It had been months since Tommy last fought as a Ranger; his skills had atrophied.  His timing was off as he met the first of the armored thugs with a flying kick, and he no longer had the Power augmenting his strength.  Yet, the longer he punched and blocked, the more things came back to him, and what he lacked in strength he compensated for in speed and maneuverability.  However, he quickly realized that he was outmatched.  Even the robot cogs weren't as solid as the armor these guys wore; they were brushing him off like a pesky fly.  They weren't pulling their punches, either, as a glancing blow had his head spinning.  Perhaps he couldn't take them out, but he could buy their quarry enough time to escape.


Damn it, Tommy; why'd you have to try and be a hero?  Kim lamented, recovering from her latest dive to the pavement.  The thug she had sent sprawling had recovered and had Tommy pinned from behind.  He struggled fiercely, but there was no way he could break the sleazebucket's grip.  The team leader leveled his weapon at Tommy's chest.

"All who interfere with the primary directive are to be eliminated."


Kim couldn't have said where the burst of energy came from, but it couldn't have arrived at a better time.  She launched herself forward and lunged at the leader, knocking him aside.  His blast went wide, clipping the man who restrained Tommy.

"Nyah, nyah, can't catch me, ya bucket of bolts!" Kim taunted as she let her momentum carry her forward.  However, in her haste to save Tommy, she had lost track of the other two assassins.  A blast came in from her blind side; the metal beneath her erupted, sending her flying.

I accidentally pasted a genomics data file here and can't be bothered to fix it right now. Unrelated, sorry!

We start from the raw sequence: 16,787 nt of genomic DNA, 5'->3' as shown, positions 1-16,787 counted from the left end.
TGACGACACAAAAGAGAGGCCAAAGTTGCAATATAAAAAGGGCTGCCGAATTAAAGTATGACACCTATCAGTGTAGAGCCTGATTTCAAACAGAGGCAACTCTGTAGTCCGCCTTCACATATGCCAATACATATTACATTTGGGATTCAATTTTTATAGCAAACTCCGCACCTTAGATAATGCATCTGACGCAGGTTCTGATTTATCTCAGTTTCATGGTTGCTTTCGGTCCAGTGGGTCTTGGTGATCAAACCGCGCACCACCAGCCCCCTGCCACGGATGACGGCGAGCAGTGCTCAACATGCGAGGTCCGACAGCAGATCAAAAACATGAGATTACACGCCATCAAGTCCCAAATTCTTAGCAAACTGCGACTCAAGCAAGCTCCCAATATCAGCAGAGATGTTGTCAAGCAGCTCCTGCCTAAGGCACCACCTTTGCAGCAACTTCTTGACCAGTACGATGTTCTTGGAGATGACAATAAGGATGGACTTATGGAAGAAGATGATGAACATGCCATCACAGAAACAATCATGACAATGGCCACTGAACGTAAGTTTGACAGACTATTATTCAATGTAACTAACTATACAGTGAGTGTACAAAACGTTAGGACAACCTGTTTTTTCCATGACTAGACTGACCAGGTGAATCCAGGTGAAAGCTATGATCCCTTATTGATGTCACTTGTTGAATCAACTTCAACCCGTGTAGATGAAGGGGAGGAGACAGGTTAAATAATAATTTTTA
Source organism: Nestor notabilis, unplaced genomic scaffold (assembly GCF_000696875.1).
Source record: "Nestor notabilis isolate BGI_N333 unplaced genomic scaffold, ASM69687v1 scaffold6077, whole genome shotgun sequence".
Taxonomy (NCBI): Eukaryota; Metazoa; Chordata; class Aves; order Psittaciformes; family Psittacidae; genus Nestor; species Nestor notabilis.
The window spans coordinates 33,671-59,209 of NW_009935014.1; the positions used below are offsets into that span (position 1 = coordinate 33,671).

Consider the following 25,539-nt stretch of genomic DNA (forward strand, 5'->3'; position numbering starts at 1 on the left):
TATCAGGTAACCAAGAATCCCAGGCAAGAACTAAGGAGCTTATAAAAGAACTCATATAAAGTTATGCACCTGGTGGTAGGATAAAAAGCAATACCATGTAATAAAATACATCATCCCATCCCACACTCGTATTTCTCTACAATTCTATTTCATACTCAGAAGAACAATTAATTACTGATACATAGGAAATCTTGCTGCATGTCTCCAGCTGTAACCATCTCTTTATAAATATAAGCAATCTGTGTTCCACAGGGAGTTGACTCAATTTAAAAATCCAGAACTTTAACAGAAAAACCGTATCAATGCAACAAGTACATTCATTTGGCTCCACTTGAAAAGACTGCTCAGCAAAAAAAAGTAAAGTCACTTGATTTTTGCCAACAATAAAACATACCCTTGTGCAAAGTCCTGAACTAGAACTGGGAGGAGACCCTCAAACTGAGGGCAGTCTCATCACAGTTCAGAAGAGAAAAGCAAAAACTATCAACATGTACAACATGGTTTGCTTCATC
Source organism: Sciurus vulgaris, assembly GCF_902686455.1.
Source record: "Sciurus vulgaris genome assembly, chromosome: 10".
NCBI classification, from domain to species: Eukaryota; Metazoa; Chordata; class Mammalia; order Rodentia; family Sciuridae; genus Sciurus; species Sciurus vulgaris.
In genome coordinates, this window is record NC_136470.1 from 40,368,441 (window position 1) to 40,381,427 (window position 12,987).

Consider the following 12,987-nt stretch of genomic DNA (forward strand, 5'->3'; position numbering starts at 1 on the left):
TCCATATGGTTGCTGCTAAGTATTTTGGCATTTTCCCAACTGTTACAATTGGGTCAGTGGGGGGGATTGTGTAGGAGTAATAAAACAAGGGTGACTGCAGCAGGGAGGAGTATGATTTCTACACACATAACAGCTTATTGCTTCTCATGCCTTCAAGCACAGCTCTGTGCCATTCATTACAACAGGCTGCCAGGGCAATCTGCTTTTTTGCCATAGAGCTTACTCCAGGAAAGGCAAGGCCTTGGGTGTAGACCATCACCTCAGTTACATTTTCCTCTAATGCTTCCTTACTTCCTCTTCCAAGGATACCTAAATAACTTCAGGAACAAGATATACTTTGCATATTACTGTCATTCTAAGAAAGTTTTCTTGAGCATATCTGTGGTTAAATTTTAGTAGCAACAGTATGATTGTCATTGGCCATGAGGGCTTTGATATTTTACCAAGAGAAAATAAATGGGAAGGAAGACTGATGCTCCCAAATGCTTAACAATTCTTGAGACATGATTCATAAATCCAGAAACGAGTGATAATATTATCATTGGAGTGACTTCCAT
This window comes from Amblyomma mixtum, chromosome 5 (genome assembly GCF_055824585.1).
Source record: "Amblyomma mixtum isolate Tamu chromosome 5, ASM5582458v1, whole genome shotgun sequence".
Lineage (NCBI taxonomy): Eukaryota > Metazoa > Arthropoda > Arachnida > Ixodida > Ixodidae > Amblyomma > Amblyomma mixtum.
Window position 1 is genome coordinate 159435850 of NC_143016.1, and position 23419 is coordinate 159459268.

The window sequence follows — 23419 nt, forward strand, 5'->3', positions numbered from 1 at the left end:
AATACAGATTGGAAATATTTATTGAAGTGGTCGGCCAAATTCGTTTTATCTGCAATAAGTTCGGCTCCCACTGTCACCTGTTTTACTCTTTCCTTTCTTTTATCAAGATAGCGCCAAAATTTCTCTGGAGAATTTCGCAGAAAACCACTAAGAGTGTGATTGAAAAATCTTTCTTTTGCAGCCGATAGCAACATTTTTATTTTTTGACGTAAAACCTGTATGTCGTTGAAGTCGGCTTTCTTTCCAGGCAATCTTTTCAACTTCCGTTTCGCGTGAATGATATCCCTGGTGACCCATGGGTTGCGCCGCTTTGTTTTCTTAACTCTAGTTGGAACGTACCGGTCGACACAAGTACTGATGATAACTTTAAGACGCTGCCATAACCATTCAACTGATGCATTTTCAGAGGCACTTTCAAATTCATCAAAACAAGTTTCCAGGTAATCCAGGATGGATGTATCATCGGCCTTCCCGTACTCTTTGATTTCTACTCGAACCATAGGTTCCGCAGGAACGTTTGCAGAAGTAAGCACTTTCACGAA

"Oh no you don't," Tommy growled, kicking at the recovering hunter at his feet.  He sent the goon sprawling, his gun flying from his hand.  While Tommy's attention was diverted, the other two armored soldiers came forward, grabbing his arms and effectively restraining him with no small amount of pain.  Their leader stood before Tommy once again, and Tommy glared at him blackly.

"Scanners identify the subject as Thomas Oliver, age eighteen . . . instructions indicate that he is not to be terminated.  He is to be used to draw out the target."

Kim was slow getting up; her eyes wouldn't clear.  Her jacket still smoked from being singed, and in spite of the cushioning protection of her helmet, her head was still ringing.  As she climbed to her hands and knees, she noticed three people running towards the stands.  That's all she needed: more innocent by-standers.

"Let me go . . . ugh!"

Kim whipped around.  The sleazebuckets had Tommy again, one having just delivered a vicious blow to his solar plexus.  Tommy went limp in their grasp.  She didn't know why he hadn't been shot yet, but she wasn't about to wait to find out.  She crawled towards the tin-plated thug Tommy had taken out; he must have damaged the armor's power pack with his kick, otherwise the killer would have been back on his feet already.  Fortunately for Kim, his gun was well out of reach--his, but not hers.

"You heard him; let him go!" she rasped, leveling the gun at the trio who held Tommy.  Although she was shaking on the inside, the gun never wavered.

"Throw down your weapon and surrender, and the subject will be released."

Actions, however, belied the cold words as the leader raised its forearm mounted blaster--not at her but at Tommy.